Wednesday, November 12, 2014

Length: 15-20 pages
First Draft: November 23, before Midnight (at least 6 pages)
Final Draft: December 11, before 11 am

Today we know the Earth's atmosphere --a thin envelope of gas that separates all known life from the abyssal emptiness of space-- is warming. As we've read and discussed over the semester, for much of human history, the basic presumption that humans exist in a state of natural rapport with their endemic "lifeworld" has meant that climatic conditions have only recently been called into question. Of course, even when the atmospheric situation finally became the object of serious philosophical concern, from Hippocrates and beyond, being-in-the-air has generally been accepted to be a static given, albeit one with disputed cultural implications. However, with the discovery of climate change in the 19th century, and more recently, the anthropogenic greenhouse effect, the naive certitude that Nature's aerial vault is somehow beyond direct human modification has once and for all been overturned. 

Today we know the Earth's atmosphere is warming. Two weeks ago the IPCC released its most definitive report to date; in it the authors once again reaffirmed that, indeed, anthropogenic drivers are “extremely likely” to be the dominant cause of observed planetary warming. As the report went on to note, atmospheric concentrations of greenhouse gasses have now reached levels that have not been breached in at least 800,000 years. To put this in context of our species's history: the last time carbon dioxide, methane, and nitrous oxide were present in the atmosphere at current levels it was 600,000 years before the first anatomical human took her first imaginary upright steps.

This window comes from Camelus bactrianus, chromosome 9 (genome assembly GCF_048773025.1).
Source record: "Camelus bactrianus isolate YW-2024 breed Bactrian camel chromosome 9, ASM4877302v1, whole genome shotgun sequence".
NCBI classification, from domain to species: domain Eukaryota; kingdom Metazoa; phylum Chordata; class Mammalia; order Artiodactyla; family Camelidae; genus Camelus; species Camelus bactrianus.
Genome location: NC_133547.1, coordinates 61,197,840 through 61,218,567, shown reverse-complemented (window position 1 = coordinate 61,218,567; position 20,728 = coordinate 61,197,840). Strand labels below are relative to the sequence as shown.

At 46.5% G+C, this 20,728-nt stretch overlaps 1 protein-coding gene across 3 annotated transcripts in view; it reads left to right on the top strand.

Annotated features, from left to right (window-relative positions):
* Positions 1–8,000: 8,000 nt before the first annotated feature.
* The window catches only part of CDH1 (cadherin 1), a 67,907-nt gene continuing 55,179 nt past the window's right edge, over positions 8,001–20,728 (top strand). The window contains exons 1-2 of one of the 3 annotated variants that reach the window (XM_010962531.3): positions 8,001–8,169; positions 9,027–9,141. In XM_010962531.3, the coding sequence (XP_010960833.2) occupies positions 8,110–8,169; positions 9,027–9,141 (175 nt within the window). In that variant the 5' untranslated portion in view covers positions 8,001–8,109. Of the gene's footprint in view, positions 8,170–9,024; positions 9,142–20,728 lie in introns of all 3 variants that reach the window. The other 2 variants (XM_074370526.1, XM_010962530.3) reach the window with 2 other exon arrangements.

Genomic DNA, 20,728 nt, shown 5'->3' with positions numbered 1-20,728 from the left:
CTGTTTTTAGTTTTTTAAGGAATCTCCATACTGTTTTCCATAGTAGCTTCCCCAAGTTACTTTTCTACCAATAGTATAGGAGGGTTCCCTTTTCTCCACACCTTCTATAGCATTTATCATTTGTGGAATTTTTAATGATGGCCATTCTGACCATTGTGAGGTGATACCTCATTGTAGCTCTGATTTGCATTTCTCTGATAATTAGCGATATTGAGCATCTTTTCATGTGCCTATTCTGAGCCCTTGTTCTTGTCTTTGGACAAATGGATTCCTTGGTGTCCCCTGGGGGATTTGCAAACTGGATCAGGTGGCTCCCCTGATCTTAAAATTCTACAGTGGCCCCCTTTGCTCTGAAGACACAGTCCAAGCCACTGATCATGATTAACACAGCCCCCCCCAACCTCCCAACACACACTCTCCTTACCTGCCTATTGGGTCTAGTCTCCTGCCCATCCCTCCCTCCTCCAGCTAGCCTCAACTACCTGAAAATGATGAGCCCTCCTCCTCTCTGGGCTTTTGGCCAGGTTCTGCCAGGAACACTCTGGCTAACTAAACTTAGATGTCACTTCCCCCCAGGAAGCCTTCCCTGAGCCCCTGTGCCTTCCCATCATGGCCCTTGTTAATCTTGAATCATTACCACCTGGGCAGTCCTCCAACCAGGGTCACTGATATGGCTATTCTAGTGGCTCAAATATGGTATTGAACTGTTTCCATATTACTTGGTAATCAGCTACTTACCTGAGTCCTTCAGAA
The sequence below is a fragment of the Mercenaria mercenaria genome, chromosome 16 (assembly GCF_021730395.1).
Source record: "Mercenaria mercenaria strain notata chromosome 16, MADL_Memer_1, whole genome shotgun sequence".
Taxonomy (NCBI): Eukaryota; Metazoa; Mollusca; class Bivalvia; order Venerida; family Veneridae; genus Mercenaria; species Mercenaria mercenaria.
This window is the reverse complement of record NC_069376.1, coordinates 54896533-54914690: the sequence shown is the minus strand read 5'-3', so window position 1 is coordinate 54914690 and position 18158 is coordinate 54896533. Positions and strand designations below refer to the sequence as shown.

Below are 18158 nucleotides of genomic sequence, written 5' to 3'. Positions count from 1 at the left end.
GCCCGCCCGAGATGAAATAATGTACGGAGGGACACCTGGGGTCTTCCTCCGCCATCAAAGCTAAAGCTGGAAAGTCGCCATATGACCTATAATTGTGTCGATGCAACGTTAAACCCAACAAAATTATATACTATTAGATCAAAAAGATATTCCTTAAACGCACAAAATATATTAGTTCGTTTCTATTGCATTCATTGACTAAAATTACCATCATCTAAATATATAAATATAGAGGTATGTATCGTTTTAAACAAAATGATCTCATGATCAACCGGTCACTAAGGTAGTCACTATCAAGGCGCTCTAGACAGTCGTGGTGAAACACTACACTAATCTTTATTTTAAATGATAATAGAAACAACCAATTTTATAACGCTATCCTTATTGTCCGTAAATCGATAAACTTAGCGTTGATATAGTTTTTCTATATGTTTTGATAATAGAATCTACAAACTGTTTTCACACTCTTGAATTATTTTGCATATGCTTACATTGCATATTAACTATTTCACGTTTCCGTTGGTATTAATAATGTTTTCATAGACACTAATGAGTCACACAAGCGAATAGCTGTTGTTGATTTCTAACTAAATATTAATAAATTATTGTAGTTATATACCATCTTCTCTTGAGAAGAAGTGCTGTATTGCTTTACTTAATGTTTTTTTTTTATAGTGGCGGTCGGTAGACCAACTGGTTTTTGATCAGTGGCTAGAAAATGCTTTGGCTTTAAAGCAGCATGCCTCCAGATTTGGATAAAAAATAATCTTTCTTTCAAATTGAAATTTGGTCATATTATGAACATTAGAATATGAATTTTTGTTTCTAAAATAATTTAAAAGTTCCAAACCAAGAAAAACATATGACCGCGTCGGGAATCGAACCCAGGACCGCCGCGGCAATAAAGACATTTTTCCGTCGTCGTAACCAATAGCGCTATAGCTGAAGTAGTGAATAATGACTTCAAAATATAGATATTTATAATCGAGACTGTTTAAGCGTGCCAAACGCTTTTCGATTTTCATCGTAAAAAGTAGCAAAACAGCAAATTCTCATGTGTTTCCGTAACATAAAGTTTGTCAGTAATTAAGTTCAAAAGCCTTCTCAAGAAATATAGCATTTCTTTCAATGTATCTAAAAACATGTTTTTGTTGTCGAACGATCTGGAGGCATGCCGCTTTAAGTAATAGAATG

Today we know the Earth's atmosphere is warming. However, as we've seen again and again over the course of this semester, what exactly this secondary warming means for the future is neither a straightforward problem nor a disinterested fact. 

Option A. Research Paper

For your final essay your assignment is to explore the problem of climate change through a topic of your own choosing. 

I should like you to investigate something that pleases and disturbs you with special attention to its weird and surprising details. I insist that you enjoy this assignment. I also insist that you develop an original claim, observation, or concept that's adequately supported with evidence, reflection, and well-timed affirmation. 

Write a paper that you'd actually want to read; a paper that will be submitted to a skeptical, bullshit weary superior. Be unique. Be curious. Be unsatisfied and impatient with arguments and observations that offend your sense of intellectual rigor or humanity. Call into question things that aren't normally called into question. Oppose mindlessness. 

Option B. Can Climate Change Speak?

In a mute world where hurricanes, carbon dioxide, and glacial ice are in themselves silent, what does it take to make "climate change" speak? 

For your final essay, I want you to answer this question by way of a detailed interview. In other words, you're job will be to speak to someone who speaks for the climate! 

Write a paper that incorporates narrative, dialogue, and description with an original meditation on what it means to establish climate change as a scientific, political, and cultural reality. 

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